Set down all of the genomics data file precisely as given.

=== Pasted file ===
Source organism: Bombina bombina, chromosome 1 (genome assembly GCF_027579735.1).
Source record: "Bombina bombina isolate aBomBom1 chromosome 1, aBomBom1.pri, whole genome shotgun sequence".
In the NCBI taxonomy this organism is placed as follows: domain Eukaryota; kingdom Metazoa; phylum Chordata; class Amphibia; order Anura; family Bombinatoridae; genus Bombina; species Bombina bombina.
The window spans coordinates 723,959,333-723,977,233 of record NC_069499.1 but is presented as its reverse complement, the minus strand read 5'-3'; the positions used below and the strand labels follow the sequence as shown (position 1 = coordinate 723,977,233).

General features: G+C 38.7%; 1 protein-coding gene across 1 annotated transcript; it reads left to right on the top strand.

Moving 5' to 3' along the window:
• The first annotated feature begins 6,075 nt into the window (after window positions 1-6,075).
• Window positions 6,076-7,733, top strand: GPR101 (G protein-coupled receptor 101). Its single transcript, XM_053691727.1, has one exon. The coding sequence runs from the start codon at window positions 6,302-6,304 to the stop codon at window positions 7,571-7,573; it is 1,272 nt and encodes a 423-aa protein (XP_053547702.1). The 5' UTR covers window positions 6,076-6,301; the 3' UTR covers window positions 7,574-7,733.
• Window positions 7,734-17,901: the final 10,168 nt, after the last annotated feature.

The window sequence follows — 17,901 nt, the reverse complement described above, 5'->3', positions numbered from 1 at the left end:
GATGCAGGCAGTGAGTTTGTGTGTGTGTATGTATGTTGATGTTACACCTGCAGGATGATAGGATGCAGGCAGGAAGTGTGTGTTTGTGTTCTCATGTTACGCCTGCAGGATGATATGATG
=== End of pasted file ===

Source organism: Bombina bombina, chromosome 1 (genome assembly GCF_027579735.1).
Source record: "Bombina bombina isolate aBomBom1 chromosome 1, aBomBom1.pri, whole genome shotgun sequence".
In the NCBI taxonomy this organism is placed as follows: domain Eukaryota; kingdom Metazoa; phylum Chordata; class Amphibia; order Anura; family Bombinatoridae; genus Bombina; species Bombina bombina.
The window spans coordinates 723,959,333-723,977,233 of record NC_069499.1 but is presented as its reverse complement, the minus strand read 5'-3'; the positions used below and the strand labels follow the sequence as shown (position 1 = coordinate 723,977,233).

General features: G+C 38.7%; 1 protein-coding gene across 1 annotated transcript; it reads left to right on the top strand.

Moving 5' to 3' along the window:
• The first annotated feature begins 6,075 nt into the window (after window positions 1-6,075).
• Window positions 6,076-7,733, top strand: GPR101 (G protein-coupled receptor 101). Its single transcript, XM_053691727.1, has one exon. The coding sequence runs from the start codon at window positions 6,302-6,304 to the stop codon at window positions 7,571-7,573; it is 1,272 nt and encodes a 423-aa protein (XP_053547702.1). The 5' UTR covers window positions 6,076-6,301; the 3' UTR covers window positions 7,574-7,733.
• Window positions 7,734-17,901: the final 10,168 nt, after the last annotated feature.

The window sequence follows — 17,901 nt, the reverse complement described above, 5'->3', positions numbered from 1 at the left end:
GATGCAGGCAGTGAGTTTGTGTGTGTGTATGTATGTTGATGTTACACCTGCAGGATGATAGGATGCAGGCAGGAAGTGTGTGTTTGTGTTCTCATGTTACGCCTGCAGGATGATATGATG